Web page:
Backup drug test inconclusive, IOC says

LONDON -- Helped by a laboratory's big blunder, Tyler Hamilton will be allowed to keep his Olympic cycling gold medal.

The International Olympic Committee dropped its investigation Thursday into a blood test from the Summer Games that showed Hamilton used a transfusion to boost his endurance. The decision was made only because the Athens lab mistakenly put his backup sample in a deep freeze -- not because the IOC believes he was clean.

Hamilton, who declared he is "100 percent innocent," tested
positive for blood doping on Aug. 19 after his time-trial victory.
But the finding could not be confirmed because there were not
enough intact red blood cells in the second sample, the IOC said.

An athlete is considered guilty of doping only when both samples from a drug test come back positive.

Hamilton had been in danger of becoming the first American
athlete to lose an Olympic gold medal for a drug violation since
swimmer Rick DeMont in 1972.

Asked whether Hamilton had slipped through the net, IOC medical commission chairman Arne Ljungqvist said, "It's up to everyone to draw his own conclusions on that."

Although Hamilton's gold medal is safe, he is not completely in the clear.

Both blood samples taken from Hamilton at the Spanish Vuelta on Sept. 11 came back positive, his Swiss racing team Phonak said.

The tests allegedly showed evidence of a transfusion with blood from another person. Blood transfusions can boost endurance by pumping oxygen-rich red blood cells to the muscles.

It's up to the U.S. Anti-Doping Agency and the International
Cycling Union to decide whether to take action against Hamilton for
the positive tests in Spain. If found guilty of blood doping, the
33-year-old cyclist could face a two-year ban from the sport.

Cycling spokesman Enrico Carpani said the federation would not comment until USADA had dealt with the case. The U.S. body, which handles cases involving American athletes, has 30 days to deliver its findings to the cycling federation, he said.

"This is a matter still being reviewed. As such, we're not in a position to comment," U.S. Olympic Committee spokesman Darryl Seibel said Thursday. "We understand that if it is going to be adjudicated, it will be adjudicated by USADA [U.S. Anti-Doping

Phonak plans to investigate the accuracy of the new tests.

"Since the new method is an effort based on probability and
interpretation measurements, uncertainties will remain in this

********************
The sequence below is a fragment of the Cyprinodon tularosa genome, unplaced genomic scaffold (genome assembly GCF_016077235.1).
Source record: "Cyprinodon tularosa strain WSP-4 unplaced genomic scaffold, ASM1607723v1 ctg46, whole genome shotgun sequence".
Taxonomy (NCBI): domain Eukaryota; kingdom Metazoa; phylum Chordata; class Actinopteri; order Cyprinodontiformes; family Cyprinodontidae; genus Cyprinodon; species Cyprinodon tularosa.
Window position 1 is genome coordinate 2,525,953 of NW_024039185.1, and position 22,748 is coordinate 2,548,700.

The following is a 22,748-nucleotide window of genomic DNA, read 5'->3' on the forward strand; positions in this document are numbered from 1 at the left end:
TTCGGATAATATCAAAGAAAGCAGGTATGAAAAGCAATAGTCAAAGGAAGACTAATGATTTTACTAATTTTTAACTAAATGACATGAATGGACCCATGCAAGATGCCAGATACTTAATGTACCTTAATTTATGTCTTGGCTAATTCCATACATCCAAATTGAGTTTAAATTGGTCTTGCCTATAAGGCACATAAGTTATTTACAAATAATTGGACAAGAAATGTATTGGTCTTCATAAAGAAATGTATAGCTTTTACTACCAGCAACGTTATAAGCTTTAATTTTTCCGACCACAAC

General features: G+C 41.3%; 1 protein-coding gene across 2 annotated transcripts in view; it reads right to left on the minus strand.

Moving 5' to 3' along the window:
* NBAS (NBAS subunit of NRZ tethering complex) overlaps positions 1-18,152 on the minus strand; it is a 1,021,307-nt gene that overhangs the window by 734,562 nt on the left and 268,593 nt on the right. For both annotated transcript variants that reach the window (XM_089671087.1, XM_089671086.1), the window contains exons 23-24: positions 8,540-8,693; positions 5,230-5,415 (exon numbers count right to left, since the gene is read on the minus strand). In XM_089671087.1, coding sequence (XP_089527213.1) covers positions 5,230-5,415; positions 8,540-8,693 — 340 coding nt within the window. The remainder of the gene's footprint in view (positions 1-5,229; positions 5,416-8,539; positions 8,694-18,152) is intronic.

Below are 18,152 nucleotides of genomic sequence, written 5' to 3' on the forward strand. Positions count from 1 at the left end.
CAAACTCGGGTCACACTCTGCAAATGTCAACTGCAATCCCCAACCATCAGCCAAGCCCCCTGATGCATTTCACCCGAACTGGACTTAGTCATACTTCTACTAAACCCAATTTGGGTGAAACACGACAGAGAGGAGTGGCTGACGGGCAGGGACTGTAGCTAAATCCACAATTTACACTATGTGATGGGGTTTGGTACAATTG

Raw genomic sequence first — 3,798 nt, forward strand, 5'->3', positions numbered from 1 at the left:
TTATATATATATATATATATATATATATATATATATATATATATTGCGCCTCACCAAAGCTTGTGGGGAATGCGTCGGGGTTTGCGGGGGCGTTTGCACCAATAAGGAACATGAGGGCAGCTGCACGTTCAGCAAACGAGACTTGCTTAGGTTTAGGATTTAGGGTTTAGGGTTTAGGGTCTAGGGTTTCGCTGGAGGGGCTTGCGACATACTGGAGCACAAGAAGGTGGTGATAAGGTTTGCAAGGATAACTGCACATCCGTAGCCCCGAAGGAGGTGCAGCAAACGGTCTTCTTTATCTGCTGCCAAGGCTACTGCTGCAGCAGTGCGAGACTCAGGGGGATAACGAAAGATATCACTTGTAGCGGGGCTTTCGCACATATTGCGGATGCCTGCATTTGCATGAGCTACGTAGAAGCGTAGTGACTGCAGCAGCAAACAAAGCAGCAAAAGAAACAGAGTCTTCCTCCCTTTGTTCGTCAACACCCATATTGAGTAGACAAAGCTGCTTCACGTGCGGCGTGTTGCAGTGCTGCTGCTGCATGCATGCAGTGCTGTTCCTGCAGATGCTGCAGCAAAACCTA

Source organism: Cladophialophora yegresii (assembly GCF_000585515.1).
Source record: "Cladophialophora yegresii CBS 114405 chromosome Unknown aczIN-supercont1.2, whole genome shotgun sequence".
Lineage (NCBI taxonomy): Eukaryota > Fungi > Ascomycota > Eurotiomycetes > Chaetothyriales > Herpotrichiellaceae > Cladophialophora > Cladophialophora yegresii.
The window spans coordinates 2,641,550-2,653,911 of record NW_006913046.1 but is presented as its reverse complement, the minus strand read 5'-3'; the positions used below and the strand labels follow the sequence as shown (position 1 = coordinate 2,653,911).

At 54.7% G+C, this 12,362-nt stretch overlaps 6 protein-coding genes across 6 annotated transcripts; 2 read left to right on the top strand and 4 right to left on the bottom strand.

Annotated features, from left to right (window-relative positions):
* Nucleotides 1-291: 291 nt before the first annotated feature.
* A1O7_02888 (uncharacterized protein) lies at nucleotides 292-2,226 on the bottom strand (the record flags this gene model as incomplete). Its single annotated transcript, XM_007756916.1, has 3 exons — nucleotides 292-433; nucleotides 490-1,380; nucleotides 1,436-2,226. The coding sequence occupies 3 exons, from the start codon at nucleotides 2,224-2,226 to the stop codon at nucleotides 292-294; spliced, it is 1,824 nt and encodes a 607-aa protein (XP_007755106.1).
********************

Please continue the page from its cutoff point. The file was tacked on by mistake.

examination and procedure in any case," the team said.

Phonak said Hamilton is suspended from racing but remains on the team, pending the review.

Hamilton, a former teammate of Lance Armstrong, could not be reached for comment after the IOC announcement. But earlier, in a
statement on the Phonak Web site, he said, "I am sure that the
gold medal that I worked so hard for will stay in my hands.

"I guarantee that I represented the United States of America as
an honest, clean and proud athlete."'

Hamilton said he would support the team's inquiry to "prove my innocence."

"I am confident that its result will bring me back to cycling
soon so I can pursue my dream of winning the Tour de France," he

The IOC said it was informed Aug. 22 by the drug lab in Athens that Hamilton's blood sample produced a "suspicious result." A group of experts studied the case and concluded Sept. 16 that the
sample was positive.

The IOC set up a disciplinary panel to deal with the matter. But the IOC was informed Wednesday that Hamilton's backup sample was "nonconclusive" and the panel dismissed the case.

The IOC said the blood testing method -- devised by Australian researchers -- was authorized by the World Anti-Doping Agency after being validated by international scientists.

"We're perfectly satisfied that the test properly implemented
is entirely reliable," WADA chief Dick Pound told The Associated
Press. "But how the test was applied or what was analyzed and all
that sort of stuff, I don't know."

Ljungqvist said the Athens lab erred by deep-freezing Hamilton's second specimen instead of refrigerating it. As a result, the blood cells deteriorated and the sample could not be analyzed.

While urine samples and blood plasma are usually deep-frozen, full blood samples should not be. Ljungqvist called it an
"unfortunate accident."

He attributed the mistake to the drug lab's heavy workload --
around 3,000 samples were analyzed, a 50 percent increase over
previous Olympics -- and the fact that the blood-doping test was
used for the first time at the games.

Ljungqvist stressed that the test itself, including the initial
positive finding, was reliable.

"The outcome of the B analysis has nothing to do with the
method," he said. "It's simply because the blood sample was
unfortunately destroyed and could not be analyzed."